by Milton, John
...ntrived; and of provisions laid in large, 
For man and beast: when lo, a wonder strange! 
Of every beast, and bird, and insect small, 
Came sevens, and pairs; and entered in as taught 
Their order: last the sire and his three sons, 
With their four wives; and God made fast the door. 
Mean while the south-wind rose, and, with black wings 
Wide-hovering, all the clouds together drove 
From under Heaven; the hills to their supply 
Vapour, and exhalation dusk and moist, 
Sent...Read more of this...

by Brautigan, Richard aluminum cookware and a portable ice box.

 The last things he charged were his fishing tackle and a

 bottle of insect repellent.

 He left the next day for the mountains.

 Hours later, when he arrived in the mountains, the first

 sixteen campgrounds he stopped at were filled with people.

 He was a little surprised. He had no idea the mountains

 would be so crowded.

 At the seventeenth campground, a man had just died of a

 heart attack and th...Read more of this...

by Ashbery, John
...and materialized
In the disguising radiance of my room.
We have seen the city; it is the gibbous
Mirrored eye of an insect. All things happen
On its balcony and are resumed within,
But the action is the cold, syrupy flow
Of a pageant. One feels too confined,
Sifting the April sunlight for clues,
In the mere stillness of the ease of its
Parameter. The hand holds no chalk
And each part of the whole falls off
And cannot know it knew, except
Here and there, in col...Read more of this...

by Whitman, Walt
...ous what we name space—sphere of unnumber’d spirits;
Illustrious the mystery of motion, in all beings, even the tiniest insect; 
Illustrious the attribute of speech—the senses—the body;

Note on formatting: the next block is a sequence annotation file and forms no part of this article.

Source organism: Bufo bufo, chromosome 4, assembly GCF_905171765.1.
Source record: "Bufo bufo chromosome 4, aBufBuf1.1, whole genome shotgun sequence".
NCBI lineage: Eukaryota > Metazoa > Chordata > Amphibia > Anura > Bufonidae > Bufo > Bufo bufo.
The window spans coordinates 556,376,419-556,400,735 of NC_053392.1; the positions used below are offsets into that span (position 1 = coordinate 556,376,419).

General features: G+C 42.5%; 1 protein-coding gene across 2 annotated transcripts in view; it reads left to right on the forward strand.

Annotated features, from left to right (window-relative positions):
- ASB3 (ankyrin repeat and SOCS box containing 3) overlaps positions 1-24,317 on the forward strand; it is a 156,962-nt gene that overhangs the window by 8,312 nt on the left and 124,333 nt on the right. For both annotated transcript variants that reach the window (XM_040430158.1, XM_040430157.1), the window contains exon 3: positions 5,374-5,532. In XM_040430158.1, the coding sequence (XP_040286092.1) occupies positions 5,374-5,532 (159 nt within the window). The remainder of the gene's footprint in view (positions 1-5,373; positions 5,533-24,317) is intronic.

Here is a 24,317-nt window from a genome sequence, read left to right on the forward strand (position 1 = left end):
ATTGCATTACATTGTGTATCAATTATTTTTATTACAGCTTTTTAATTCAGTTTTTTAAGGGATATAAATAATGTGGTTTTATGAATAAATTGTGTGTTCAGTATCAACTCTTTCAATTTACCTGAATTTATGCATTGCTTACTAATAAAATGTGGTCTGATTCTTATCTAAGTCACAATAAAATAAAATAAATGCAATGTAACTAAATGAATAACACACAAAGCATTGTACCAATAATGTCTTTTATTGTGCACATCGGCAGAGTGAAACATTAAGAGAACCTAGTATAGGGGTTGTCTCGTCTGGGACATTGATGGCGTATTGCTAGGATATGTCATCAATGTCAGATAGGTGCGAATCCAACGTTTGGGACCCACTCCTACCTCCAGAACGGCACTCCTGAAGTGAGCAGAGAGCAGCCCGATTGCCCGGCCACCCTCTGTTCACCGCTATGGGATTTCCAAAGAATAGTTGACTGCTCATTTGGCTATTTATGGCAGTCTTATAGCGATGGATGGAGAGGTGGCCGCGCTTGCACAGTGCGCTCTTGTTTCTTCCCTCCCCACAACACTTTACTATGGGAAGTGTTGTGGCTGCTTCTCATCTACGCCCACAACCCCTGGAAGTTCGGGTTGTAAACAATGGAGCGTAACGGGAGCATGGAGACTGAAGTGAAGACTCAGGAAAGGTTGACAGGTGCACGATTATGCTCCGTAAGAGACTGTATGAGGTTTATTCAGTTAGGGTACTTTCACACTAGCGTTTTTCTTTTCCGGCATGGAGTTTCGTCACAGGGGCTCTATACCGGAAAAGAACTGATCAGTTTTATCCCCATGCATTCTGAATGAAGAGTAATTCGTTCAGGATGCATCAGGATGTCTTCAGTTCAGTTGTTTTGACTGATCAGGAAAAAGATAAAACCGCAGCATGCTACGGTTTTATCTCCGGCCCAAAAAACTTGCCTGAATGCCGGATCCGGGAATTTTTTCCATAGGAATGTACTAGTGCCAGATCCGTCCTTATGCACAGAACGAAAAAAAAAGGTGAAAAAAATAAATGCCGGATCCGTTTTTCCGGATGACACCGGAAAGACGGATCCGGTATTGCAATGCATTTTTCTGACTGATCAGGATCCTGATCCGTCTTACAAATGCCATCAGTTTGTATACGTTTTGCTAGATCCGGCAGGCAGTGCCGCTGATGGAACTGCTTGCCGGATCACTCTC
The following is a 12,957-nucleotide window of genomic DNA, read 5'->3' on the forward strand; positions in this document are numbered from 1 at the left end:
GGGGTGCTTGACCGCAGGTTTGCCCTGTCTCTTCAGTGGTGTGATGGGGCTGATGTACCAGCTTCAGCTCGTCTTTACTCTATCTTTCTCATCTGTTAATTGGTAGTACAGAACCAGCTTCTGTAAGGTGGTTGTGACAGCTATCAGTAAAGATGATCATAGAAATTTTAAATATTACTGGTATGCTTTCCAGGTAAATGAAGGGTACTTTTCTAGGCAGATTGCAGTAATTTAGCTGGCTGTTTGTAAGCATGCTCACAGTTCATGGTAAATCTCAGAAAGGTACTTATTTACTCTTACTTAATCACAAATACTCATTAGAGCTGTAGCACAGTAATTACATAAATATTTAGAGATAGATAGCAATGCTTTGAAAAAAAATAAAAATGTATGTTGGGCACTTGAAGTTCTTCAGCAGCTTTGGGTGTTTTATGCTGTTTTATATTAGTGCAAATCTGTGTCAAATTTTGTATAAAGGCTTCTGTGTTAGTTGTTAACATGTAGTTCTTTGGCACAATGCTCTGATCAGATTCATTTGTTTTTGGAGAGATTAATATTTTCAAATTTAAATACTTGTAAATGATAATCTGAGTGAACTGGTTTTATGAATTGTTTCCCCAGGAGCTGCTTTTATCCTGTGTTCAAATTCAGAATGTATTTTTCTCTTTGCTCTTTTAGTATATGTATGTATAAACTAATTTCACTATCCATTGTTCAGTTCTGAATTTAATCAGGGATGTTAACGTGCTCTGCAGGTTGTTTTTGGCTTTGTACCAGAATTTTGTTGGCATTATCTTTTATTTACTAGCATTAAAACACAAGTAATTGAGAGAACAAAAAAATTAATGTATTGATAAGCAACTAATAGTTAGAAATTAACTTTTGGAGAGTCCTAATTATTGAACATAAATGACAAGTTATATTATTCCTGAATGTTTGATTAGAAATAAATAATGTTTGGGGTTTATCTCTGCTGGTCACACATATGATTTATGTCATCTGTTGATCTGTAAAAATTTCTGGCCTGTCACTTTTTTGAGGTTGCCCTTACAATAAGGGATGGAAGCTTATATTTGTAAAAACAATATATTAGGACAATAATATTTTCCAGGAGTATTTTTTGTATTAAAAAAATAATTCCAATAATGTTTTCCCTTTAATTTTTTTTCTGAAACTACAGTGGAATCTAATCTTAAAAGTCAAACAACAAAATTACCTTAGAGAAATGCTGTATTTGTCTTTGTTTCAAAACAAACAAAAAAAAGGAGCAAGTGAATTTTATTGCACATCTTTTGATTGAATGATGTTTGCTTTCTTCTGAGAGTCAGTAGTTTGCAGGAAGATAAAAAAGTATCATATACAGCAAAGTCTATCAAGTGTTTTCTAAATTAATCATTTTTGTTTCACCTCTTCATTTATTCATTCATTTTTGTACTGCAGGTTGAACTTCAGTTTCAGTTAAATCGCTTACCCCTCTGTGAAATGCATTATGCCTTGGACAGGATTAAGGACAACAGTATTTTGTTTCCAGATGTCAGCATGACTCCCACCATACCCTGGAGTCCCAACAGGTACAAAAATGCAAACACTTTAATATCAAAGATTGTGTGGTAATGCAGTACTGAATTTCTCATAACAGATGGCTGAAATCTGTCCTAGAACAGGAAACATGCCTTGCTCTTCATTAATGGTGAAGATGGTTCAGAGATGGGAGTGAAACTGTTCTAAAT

Illustrious the passing light! Illustrious the pale reflection on the new moon in the
Illustrious whatever I see, or hear, or touch, to the last. 

Good in all,
In the satisfaction and aplomb of animals, 
In the annual return of the seasons, 
In the hilarity of youth, 
In ...Read more of this...

by Byron, George (Lord)
Which, trembling in their coral caves,
They dare not whisper to the waves.

As rising on its purple wing
The insect-queen of eastern spring,
O’er emerald meadows of Kashmeer
Invites the young pursuer near,
And leads him on from flower to flower
A weary chase and wasted hour,
Then leaves him, as it soars on high,
With panting heart and tearful eye:
So beauty lures the full-grown child,
With hue as bright, and wing as wild:
A chase of idle hopes and fears,
Begun in f...Read more of this...

by Emerson, Ralph Waldo
...t cheerer  
Let me chase thy waving lines; 
Keep me nearer me thy hearer  
Singing over shrubs and vines. 10 

Insect lover of the sun  
Joy of thy dominion! 
Sailor of the atmosphere; 
Swimmer through the waves of air; 
Voyager of light and noon; 15 
Epicurean of June; 
Wait I prithee till I come 
Within earshot of thy hum ¡ª 
All without is martyrdom. 

When the south wind in May days 20 
With a net of shining haze 
Silvers the horizon wall  
And w...Read more of this...

by Pope, Alexander
Soft o'er the Shrouds Aerial Whispers breathe,
That seem'd but Zephyrs to the Train beneath.
Some to the Sun their Insect-Wings unfold,
Waft on the Breeze, or sink in Clouds of Gold. 
Transparent Forms, too fine for mortal Sight,
Their fluid Bodies half dissolv'd in Light.
Loose to the Wind their airy Garments flew,
Thin glitt'ring Textures of the filmy Dew;
Dipt in the richest Tincture of the Skies,
Where Light disports in ever-mingling Dies,
While ev'ry Beam ne...Read more of this...